Saturday, March 25, 2006
A question in Japan's parliament on Wednesday peppered with English financial terms had Prime Minister Junichiro Koizumi warning a lawmaker to mind his language.Koizumi-san should be thankful for small mercies: at least those are genuine English terms apparently being used in their proper context. In other countries, politicians go off and make up their own 'English' expressions.
"Who understands (English) words like 'compliance' and 'governance'?" Koizumi asked the embarrassed opposition questioner.
"Use words that ordinary people can understand," he said to loud cheers and laughter.
"Some members know English, I've studied a bit, but debates shouldn't be limited to those who understand English. Debates are for everyone."
Italy is a case in point.
In Bruno Vespa's La Grande Muraglia, a compilation of interviews with leading Italian politicians, a representative of Alleanza Nazionale speaks of how his party was founded 'con l'ambizione di essere un Country Party ... un'organizzazione politica, di tradizione anglosassone'.
A country party, the interviewee claims, is one that transcends ideological divisions of left and right to unite the nation on issues of general relevance.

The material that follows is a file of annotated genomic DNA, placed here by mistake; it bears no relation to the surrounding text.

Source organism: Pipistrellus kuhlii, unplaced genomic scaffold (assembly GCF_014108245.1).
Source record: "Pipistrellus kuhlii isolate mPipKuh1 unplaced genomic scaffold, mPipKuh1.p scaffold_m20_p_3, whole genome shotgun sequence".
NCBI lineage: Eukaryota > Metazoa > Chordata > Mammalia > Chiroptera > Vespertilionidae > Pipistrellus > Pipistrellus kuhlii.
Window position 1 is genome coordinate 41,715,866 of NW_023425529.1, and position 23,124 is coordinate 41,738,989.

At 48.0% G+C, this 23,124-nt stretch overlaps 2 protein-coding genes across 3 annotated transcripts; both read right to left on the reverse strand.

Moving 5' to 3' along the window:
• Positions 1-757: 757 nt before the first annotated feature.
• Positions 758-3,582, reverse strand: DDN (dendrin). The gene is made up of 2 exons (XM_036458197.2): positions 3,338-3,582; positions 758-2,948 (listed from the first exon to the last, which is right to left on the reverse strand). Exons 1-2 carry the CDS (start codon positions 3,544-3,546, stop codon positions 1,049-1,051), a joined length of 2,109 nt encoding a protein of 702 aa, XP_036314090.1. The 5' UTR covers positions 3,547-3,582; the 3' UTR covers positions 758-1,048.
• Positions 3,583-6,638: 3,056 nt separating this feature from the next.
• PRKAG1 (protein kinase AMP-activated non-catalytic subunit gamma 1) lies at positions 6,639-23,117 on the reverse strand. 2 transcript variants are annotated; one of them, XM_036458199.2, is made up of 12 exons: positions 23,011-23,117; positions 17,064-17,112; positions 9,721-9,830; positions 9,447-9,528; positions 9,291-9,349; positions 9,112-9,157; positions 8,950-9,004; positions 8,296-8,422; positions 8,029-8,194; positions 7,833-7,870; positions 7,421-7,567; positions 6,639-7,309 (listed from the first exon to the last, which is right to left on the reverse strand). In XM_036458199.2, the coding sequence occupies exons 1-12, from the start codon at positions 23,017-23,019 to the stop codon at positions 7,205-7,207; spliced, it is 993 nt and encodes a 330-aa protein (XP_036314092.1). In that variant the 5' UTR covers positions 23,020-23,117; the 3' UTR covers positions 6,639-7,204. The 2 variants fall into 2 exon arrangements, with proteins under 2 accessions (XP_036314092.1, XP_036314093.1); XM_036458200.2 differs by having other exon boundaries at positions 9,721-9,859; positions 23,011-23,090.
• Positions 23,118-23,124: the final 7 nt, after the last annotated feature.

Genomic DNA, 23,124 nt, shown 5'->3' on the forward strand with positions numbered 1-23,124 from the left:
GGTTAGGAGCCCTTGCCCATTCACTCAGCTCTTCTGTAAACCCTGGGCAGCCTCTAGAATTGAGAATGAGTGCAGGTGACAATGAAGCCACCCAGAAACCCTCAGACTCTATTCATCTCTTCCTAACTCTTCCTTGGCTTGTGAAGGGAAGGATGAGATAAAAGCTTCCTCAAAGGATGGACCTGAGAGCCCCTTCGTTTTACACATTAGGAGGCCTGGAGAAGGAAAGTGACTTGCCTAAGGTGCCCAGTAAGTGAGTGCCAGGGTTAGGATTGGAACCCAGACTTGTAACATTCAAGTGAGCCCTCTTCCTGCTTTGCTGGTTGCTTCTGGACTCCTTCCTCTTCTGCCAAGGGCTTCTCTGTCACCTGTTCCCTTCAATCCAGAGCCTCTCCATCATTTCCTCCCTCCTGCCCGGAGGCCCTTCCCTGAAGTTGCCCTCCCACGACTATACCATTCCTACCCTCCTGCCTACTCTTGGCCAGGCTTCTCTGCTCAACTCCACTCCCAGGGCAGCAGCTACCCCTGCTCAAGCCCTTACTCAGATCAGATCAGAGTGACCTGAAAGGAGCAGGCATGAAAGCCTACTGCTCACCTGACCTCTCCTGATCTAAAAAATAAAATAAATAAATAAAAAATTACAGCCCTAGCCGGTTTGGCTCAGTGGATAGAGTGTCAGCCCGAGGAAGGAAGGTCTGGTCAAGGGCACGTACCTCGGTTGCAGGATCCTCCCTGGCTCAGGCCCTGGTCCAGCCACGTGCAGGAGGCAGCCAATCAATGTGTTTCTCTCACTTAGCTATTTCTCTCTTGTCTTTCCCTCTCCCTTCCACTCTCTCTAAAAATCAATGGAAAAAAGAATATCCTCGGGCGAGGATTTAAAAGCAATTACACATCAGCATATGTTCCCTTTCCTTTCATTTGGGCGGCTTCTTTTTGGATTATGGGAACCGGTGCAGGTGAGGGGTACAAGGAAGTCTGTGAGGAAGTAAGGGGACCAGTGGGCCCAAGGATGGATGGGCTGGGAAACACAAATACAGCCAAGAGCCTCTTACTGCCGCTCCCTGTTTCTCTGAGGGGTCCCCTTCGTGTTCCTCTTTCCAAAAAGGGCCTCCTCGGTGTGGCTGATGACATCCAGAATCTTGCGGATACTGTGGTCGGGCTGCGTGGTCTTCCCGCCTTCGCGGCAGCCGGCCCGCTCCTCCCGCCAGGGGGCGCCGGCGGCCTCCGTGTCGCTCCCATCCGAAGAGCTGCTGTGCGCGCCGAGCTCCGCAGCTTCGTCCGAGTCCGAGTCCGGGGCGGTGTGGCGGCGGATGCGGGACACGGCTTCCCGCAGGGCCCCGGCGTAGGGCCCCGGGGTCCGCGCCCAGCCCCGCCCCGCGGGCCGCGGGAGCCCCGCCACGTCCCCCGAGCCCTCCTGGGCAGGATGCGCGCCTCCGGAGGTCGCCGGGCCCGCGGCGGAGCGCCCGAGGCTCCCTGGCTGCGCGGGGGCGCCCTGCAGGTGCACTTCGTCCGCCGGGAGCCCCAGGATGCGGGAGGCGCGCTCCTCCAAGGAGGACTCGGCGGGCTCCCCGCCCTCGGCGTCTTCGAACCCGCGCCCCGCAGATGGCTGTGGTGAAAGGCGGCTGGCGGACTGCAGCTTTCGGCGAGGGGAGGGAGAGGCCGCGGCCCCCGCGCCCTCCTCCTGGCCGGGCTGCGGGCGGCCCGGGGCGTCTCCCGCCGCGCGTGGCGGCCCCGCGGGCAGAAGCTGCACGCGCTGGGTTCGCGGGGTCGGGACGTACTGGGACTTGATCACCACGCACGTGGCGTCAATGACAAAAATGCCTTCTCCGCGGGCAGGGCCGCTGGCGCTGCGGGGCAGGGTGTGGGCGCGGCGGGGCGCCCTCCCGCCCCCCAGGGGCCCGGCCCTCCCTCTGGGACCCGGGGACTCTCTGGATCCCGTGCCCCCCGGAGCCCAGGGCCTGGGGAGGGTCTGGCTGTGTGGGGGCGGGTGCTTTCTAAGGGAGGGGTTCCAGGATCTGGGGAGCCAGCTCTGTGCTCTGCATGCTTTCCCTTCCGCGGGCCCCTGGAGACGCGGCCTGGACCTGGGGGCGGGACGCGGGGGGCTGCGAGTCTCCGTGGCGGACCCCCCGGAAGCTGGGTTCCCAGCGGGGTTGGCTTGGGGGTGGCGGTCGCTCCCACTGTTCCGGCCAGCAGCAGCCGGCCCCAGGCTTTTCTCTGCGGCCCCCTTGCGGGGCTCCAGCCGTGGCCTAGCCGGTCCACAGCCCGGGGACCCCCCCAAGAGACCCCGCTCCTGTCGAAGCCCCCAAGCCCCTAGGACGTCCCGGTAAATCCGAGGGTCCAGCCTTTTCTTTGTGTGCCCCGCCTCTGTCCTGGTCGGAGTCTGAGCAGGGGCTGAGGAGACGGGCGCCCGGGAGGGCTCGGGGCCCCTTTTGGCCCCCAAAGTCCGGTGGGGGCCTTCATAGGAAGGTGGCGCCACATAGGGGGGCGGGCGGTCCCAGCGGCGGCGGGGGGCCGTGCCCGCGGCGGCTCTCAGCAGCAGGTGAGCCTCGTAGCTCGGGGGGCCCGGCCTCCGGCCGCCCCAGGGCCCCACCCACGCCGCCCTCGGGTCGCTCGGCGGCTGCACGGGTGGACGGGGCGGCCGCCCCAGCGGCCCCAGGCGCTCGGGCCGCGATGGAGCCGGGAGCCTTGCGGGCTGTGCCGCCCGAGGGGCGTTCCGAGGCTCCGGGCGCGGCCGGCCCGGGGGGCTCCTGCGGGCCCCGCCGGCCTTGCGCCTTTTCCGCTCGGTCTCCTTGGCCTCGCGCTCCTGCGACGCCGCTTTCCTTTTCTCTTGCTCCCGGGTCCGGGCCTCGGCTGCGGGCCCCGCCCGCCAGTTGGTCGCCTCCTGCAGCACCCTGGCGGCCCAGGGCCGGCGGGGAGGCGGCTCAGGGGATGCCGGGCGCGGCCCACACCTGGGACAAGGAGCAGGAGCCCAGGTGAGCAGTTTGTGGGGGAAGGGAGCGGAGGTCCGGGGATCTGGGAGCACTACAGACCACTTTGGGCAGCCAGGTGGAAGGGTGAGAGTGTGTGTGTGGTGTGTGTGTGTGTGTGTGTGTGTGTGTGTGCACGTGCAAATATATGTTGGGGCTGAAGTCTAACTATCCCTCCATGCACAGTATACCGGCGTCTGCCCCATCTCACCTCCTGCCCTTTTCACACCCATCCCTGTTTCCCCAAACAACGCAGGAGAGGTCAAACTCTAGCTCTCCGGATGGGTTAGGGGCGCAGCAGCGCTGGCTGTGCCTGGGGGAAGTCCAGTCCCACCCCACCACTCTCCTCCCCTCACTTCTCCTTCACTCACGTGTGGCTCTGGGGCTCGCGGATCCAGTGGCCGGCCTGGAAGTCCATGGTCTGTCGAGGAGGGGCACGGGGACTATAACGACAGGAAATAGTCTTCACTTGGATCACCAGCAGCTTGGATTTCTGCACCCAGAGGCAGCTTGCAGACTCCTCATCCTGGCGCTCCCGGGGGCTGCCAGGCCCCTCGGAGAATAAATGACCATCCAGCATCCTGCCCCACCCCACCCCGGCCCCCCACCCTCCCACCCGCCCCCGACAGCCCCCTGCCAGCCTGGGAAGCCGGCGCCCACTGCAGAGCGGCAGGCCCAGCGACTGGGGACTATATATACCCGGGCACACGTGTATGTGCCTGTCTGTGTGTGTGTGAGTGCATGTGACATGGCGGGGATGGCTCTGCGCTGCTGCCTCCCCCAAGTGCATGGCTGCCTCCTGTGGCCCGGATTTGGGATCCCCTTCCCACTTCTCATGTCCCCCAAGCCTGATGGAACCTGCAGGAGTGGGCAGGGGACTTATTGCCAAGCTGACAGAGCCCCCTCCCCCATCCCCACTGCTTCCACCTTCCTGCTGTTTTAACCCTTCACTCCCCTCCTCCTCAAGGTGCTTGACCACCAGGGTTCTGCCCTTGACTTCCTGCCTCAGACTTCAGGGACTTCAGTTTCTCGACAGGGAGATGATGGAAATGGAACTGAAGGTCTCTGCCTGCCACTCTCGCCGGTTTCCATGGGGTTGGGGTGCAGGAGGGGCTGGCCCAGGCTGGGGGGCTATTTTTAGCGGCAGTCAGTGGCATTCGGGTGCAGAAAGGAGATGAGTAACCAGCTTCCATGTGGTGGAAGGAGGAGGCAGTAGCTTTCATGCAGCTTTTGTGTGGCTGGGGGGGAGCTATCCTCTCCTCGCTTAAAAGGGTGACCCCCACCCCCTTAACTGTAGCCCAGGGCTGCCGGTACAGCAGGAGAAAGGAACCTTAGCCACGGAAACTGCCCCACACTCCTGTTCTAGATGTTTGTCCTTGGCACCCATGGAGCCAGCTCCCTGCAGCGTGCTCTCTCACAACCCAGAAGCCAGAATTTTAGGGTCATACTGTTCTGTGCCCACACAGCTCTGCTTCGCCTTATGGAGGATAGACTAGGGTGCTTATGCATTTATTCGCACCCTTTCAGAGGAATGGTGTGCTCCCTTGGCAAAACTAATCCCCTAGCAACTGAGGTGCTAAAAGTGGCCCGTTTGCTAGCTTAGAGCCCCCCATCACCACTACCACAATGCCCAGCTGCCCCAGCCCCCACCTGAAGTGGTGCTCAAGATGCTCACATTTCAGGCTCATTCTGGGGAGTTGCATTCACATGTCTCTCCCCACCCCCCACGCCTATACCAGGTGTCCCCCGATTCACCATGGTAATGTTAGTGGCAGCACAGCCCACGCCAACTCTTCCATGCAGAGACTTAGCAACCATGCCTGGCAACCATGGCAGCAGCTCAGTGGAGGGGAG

Now, even if it were true that such parties are somehow peculiar to English-speaking countries, which seems questionable, the expression itself is certainly not part of the English political vocabulary (not with that meaning anyway).
Presumably it was felt necessary to employ this pseudo-English to lend spurious status to what might not have sounded sufficiently impressive had it been expressed in the vernacular.
You would think that one issue on which a 'country party' might usefully campaign is the desirability of keeping political discourse intelligible to the citizenry.
There may even be some fancy-sounding Japanese word for it.